Compound republics as viable political systems : a comparison of the Holy Roman Empire of the German nation and the European Union
Title: Compound republics as viable political systems : a comparison of the Holy Roman Empire of the German nation and the European Union
Author: HALDÉN, Peter
Citation: Florence, European University Institute, 2006
Series/Report no.: EUI PhD theses; Department of Political and Social Sciences
The way the sovereign state is taken for granted in political theory prevents an explanation of historical and contemporary organizations and phenomena different from this ideal type. Peter Haldén bypasses the state and the problems it causes by constructing an understanding of politics and a research model based on classical and early modern republican political theory. This enables historical analysis without anachronism and a new interpretation of the European Union. By comparing the EU with the Holy Roman Empire (1648-1763) and the antebellum United States (1776-1865), he explains that the EU's international weakness is a result of its strength as a security system that stabilizes Europe. The author argues that continued American support and embedding in NATO is necessary in order for the EU to act on the world stage and to stabilize Europe in the long run. Through these theoretical innovations, he explores alternatives to state-building in the Third World.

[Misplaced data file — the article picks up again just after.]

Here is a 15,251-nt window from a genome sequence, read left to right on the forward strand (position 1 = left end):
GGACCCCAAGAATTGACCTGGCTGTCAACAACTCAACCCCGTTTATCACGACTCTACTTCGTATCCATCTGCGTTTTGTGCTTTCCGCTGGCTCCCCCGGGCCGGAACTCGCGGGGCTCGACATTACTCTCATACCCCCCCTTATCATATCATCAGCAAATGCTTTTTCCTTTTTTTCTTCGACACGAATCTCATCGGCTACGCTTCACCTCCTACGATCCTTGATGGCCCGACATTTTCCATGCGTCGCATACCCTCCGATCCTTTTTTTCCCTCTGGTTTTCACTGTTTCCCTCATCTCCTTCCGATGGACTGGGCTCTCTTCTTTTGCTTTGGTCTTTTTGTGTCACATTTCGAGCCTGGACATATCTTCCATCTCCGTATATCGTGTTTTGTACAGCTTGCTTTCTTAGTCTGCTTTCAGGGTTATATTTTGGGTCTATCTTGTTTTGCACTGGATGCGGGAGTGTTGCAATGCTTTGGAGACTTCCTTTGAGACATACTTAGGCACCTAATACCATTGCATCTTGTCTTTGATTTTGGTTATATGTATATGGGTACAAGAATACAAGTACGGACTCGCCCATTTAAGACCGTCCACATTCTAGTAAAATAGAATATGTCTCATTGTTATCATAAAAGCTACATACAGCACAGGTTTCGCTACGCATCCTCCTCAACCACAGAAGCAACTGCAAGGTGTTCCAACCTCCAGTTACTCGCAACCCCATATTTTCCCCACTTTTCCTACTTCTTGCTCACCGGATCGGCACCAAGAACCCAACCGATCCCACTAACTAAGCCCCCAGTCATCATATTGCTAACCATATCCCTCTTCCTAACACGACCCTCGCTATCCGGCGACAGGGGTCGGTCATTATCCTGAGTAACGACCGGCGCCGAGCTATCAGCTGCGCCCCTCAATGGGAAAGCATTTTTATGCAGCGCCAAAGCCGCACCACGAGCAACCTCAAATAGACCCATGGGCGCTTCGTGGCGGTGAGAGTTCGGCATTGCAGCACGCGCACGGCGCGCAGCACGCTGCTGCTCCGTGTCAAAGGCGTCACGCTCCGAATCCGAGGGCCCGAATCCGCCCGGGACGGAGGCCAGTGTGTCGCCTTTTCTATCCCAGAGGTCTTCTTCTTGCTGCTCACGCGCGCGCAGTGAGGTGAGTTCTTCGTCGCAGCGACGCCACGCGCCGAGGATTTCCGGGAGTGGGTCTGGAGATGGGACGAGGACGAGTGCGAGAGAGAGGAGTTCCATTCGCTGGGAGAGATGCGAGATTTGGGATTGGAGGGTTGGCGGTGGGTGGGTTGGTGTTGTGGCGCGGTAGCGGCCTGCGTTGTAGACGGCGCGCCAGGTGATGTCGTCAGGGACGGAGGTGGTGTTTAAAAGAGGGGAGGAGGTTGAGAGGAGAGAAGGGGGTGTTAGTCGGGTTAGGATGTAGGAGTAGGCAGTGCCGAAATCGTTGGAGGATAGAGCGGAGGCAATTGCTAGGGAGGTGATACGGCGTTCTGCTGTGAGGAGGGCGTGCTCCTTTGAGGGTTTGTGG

LC Subject Heading: State, The; State, The -- History; Republicanism -- History; Republicanism -- History -- Case studies; Political stability -- History; Political stability -- History -- Case studies; Holy Roman Empire -- History -- 1648-1804; Holy Roman Empire -- History -- 1648-1804; United States -- Politics and government -- 1783-1865; European Union -- History
Defence date: 28 July 2006; Examining board: Prof. Friedrich Kratochwil, European University Institute (Supervisor) ; Prof. Jaap Dronkers, European University Institute ; Prof. Jens Bartelson, University of Copenhagen ; Prof. Richard Little, University of Bristol
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